As the others have state, Dim stands for dimension.
Historically speaking, in various BASIC (Beginner's All-purpose Symbolic Instruction Code) programming languages, you didn't have to declare variables -- with the exception of arrays, which had to be declared. So, even very old BASIC languages had a way to declare arrays, this done using the "Dim" keyword. When basic languages grew up a bit an begun to support declaring regular variables, they simply borrowed the already in use keyword Dim. So Dim stands for dimension, originally used to indicate the size and/or bounds of an array, but taken over to declare variables of any kind.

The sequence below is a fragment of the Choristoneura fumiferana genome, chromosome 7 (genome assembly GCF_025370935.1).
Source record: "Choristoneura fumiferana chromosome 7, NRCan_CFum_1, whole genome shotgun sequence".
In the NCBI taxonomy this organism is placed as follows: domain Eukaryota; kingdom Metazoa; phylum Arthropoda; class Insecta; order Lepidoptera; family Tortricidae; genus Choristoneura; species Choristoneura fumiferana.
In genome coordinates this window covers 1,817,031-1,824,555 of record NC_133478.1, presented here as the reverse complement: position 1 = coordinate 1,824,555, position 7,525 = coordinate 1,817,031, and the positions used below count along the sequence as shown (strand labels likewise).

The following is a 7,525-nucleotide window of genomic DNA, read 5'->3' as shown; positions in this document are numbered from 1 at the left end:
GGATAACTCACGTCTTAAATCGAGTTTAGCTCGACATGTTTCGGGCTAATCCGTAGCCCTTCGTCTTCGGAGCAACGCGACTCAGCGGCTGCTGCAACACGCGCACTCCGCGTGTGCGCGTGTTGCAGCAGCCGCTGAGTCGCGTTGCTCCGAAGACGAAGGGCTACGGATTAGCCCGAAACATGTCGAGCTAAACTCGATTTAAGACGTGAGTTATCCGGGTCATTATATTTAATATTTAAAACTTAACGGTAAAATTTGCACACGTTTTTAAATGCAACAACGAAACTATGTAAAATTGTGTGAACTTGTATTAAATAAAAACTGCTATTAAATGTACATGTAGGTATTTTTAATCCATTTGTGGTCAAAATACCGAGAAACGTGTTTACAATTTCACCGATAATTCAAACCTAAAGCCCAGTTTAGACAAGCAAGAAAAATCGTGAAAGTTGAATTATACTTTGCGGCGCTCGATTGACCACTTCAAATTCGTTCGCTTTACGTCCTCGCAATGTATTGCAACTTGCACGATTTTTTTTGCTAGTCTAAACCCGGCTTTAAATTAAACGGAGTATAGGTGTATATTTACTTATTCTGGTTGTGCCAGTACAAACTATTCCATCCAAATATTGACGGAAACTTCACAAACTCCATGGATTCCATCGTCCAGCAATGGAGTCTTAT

As an aside, as a programming language evolves, its language designers are typically reticent to introduce new keywords because doing so will often break existing programs. For example, had they introduced a "var" keyword, it likely would have broken many existing programs that use "var" as a variable name. It is not uncommon to find an existing keyword more-or-less repurposed for added functionality as a language evolves.